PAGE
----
Snow takes on the colour of the light shining on it. Most of the time, that colour is negligible, but at dawn and dusk (or in the shade during high sun) snow takes on definite pastel shades, usually pinks, yellows and cyans (‘baby blues’).

I often give snow a colour. The viewer mentally assumes snow is white and fails to notice the colouration. Instead, they unknowingly take in the pastel shade and assume the ambient light is that colour. The colour of this light tends to promote an emotional ambience, so our snow tinting is a quick shortcut to imply that most difficult of things; mood.

In the image, I’ve left the snow tinted cyan. Mostly to show we are in shade (we are looking up the shaded side of a short hill) , but also partly to retain a feeling of extreme cold, and partly to contrast with the oranges of the setting sun.

Until you read the paragraph above, I bet you would have sworn the snow was a neutral grey (white darkened by being in the shade), and by implication assume that the camera is in a very cold and quiet shade. Look back at the image and my trick becomes obvious; the feeling of coldness is enhanced by the implication of the local ambient being towards cyan.

I know some photographers would complain about the image, saying it looks a little unnatural to them; snow is white. I have no problem with that (and would do the same for a shot in direct high sun), but I would advise against blindly setting white point with reference to what you think should be a neutral white if the affected hue is widespread in your image and caused by natural light. Doing so may inadvertantly kill the ambient light colour. This is especially true in winter photography where although the scene  may be predominantly tonal (blacks, whites, greys, slate blues and earth browns) it is the ambient light that actually gives you colour.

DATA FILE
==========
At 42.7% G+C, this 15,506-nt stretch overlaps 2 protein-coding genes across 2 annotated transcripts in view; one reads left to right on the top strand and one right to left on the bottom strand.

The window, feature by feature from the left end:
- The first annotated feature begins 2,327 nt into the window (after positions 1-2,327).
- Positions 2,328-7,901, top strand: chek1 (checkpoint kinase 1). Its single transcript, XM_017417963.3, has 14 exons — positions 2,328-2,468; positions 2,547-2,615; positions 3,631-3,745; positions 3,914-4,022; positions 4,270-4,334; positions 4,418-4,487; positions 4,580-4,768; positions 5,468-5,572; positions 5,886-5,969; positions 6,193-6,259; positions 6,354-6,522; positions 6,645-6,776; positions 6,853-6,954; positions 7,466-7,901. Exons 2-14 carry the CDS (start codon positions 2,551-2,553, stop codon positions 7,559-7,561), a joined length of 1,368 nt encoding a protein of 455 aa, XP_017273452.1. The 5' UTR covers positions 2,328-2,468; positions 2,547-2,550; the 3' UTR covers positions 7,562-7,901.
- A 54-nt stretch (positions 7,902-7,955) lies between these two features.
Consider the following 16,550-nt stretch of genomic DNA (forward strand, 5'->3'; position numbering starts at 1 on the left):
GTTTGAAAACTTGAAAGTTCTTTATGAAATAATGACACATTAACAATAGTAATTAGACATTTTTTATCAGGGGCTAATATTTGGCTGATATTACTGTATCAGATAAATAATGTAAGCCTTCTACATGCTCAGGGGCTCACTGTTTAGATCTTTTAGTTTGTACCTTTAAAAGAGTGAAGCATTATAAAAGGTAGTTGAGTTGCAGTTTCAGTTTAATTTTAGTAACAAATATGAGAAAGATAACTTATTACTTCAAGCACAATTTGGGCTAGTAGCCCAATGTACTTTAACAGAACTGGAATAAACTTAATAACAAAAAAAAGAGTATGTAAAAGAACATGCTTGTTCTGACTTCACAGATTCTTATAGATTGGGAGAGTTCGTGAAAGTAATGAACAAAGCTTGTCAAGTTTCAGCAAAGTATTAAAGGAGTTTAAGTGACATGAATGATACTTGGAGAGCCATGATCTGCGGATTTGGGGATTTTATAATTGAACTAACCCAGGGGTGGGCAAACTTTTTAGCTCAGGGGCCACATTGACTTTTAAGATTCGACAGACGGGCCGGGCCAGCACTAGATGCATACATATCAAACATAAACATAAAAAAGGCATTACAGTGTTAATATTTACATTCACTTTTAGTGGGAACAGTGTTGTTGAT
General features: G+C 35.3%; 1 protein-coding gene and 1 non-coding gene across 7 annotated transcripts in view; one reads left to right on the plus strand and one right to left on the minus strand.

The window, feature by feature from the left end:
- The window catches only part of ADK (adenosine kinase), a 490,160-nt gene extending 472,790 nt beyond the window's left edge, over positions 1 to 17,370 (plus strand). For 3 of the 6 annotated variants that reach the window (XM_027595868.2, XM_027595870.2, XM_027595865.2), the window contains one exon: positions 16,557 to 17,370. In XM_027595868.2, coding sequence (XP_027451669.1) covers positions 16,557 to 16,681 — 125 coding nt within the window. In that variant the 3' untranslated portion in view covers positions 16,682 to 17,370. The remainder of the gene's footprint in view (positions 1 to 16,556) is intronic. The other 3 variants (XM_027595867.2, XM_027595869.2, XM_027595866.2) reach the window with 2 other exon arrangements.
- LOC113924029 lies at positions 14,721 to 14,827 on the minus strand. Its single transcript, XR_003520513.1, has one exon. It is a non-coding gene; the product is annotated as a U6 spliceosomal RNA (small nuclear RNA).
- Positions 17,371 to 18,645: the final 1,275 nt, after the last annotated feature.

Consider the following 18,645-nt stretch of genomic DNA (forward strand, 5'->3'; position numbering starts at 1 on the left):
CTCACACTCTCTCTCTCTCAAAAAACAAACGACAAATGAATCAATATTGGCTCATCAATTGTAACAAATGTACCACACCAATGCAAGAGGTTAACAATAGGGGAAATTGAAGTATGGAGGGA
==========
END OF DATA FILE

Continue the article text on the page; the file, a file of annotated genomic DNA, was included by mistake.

Image shot with Tokina11-16, at 12mm, 1/50s f6.3, hand held and pointing down at the near-middle distance.

Post processing (using Lightroom): original snow tint retained by setting the colour temperature low (9500… for the snow to be ‘corrected’ back to white, the white point would be set to 11000). Ice tinted yellow (using adjustment brush) to differentiate it from the snow and to exaggerate the implied sky hues. Trees and foliage lightened slightly by adding exposure (again using adjustment brush). Reduced overall image exposure 1 stop to deepen colour of the sunset (from yellow to orange – this also darkens the snow, enhances the feeling of shade, and makes the snow tint a little deeper). 10% crop for aesthetics (removed sky at top to maintain a subdued overall key, cropped slightly from the right to make the fallen log point more to the centre). NB – Usually with snow, its more normal to increase the exposure by 1.5-2.0 stops rather than decrease it, because left to its own devices, a typical camera will try to make snow a grey corresponding to a 12-18% reflective grey, depending on your camera model (but usually closer to 12%, which incidentally, is why I never use a 18% grey card!), but in this shot, darker snow is ok because I want to emphasize the fact we are in shade.